Gunner Kelly

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Ray "Gunner" Kelly, MBE, (1906 in Broken Hill, New South Wales – 11 August 1977 in Sydney) was an Australian police officer who became famous during his career owing to his high-profile cases and results, but who was later alleged to have been deeply involved in corruption and organised crime.


Kelly gained national fame as the head of the investigation into the notorious kidnapping and murder of Sydney schoolboy Graeme Thorne in 1960. Earlier he claimed responsibility for the capture of the notorious Sydney gangster and murderer John 'Chow' Hayes. He gained further renown in 1966 thanks to his highly publicised capture of prison escapees Ronald Ryan and Peter Walker in 1966. However, according to writer Tony Reeves (the biographer of Sydney crime boss Lenny McPherson), Kelly was able to capture the pair easily because they had been betrayed by McPherson. They had come to McPherson seeking his help to leave the country, but McPherson then set up a bogus meeting with Ryan and Walker at Concord Hospital in Sydney and tipped off Kelly.[1]

Kelly often leaked stories to journalist Bill Jenkings of the now-defunct Sydney newspaper The Daily Mirror. He retired in 1966 as the best-known and best-regarded police officer in Sydney. In March 1966, soon after his retirement, Kelly was hired for a private investigation into the disappearance of the Beaumont children by a Sydney newspaper; he flew to Adelaide, where the South Australian Police welcomed him politely, but he left after only one day.[2]


Kelly was also legendary for his prowess in "verballing" alleged criminals. This practice involved coercing verbal confessions from suspects for offences they may not have committed; Kelly used the practice so effectively that barrister (later Justice) Simon Isaacs nicknamed him "Verbal Kelly".[3] Kelly acquired the "Gunner" nickname after two incidents early in his career when he drew his service revolver and fired at suspects. It was his successes as a detective that made his name, however, and his talents were used in situations when particular approaches were warranted. For example, when the British gangster Billy Hill sailed into Sydney with the intention of starting a new life in Australia, Kelly was detailed to ensure that he didn't land. Hill had a legal right to enter the country, so an unorthodox approach was required. Kelly met Hill in his cabin, identified himself, and told Hill that if he stepped off the ship he would return to Britain a week later, in a coffin. Kelly succeeded; Hill stayed on board and returned to Britain, and never tried to visit Australia again.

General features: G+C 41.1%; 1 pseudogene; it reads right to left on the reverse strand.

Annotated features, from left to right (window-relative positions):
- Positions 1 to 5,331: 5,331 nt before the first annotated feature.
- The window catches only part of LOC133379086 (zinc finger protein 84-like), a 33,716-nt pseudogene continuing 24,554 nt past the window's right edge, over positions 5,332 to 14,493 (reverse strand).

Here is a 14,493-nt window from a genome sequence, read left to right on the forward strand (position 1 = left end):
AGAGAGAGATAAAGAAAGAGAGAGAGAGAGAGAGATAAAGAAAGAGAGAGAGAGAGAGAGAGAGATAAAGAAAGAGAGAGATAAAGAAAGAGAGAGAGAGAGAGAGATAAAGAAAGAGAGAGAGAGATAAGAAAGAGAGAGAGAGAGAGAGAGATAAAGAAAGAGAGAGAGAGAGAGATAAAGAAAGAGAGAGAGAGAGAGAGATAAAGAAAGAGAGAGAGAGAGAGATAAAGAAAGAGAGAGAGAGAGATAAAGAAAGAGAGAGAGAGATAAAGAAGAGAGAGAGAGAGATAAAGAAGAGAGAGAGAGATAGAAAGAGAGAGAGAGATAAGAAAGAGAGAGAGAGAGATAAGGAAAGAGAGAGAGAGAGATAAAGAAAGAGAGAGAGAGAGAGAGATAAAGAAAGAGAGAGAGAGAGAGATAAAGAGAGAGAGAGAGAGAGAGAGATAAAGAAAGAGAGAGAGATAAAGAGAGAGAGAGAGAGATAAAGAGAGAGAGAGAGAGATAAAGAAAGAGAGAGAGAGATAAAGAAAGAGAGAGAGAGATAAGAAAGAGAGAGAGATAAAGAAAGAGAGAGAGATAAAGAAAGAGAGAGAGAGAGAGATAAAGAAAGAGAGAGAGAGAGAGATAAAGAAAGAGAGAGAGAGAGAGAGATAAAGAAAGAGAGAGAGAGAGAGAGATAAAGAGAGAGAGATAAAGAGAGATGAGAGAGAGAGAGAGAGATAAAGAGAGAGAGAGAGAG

By the time he died in 1977, however, his reputation had been tarnished by serious corruption allegations, many of which were canvassed in David Hickie's 1985 book The Prince and The Premier. Hickie and others have alleged that Kelly and Detective Fred Krahe were involved in the protection rackets that fed on Sydney's notorious illegal abortion industry.[4] Kelly also made "no secret" of his association with figures such as notorious abortionist Dr Reginald Stuart-Jones, illegal gaming tsars Perc Galea and Joe Taylor and leading Sydney gangsters Charles "Paddles" Anderson and Lenny McPherson. Reeves quoted a former police officer who said that Kelly "ran" McPherson as an informant for many years, According to Reeves, Kelly kept the lid on numerous crimes to reward or gain influence over McPherson and others and learned early in his career that he could exert a powerful influence over criminal activities by setting up underworld killings of criminals who could not be controlled by other means.[5]


Kelly was awarded an MBE[6] in 1975 on the advice of controversial NSW Premier Robert Askin. By this time he was reputed to be the part-owner of an illegal casino in Gosford, New South Wales in partnership with the then NSW Police Commissioner Fred Hanson.[7] However, he was later found to be one of the most corrupt police officers in Australia by the 1997 Wood Royal Commission into police corruption, which described Kelly's involvement in the Mr Asia organised crime syndicate.[8]


Kelly died in Sydney of natural causes on 11 August 1977.[9]


  1. ^ Tony Reeves: Mr Big: The True Story of Lennie McPherson and His Life of Crime (Allen & Unwin Australia 2005)
  2. ^ The Beaumont Children - The Search Archived 18 August 2011 at WebCite
  3. ^ Reeves, op.cit., p.76
  4. ^ Reeves, op.cit., p.74
  5. ^ Reeves, op.cit., p.75
  6. ^ "Australia Federal Government - It's an Honour". Retrieved 2008-05-11.
  7. ^ Reeves, op.cit., p.77
  8. ^ "Organised Crime In Sydney". The Age. Melbourne. 31 May 2011.
  9. ^ Reeves, op.cit., p.77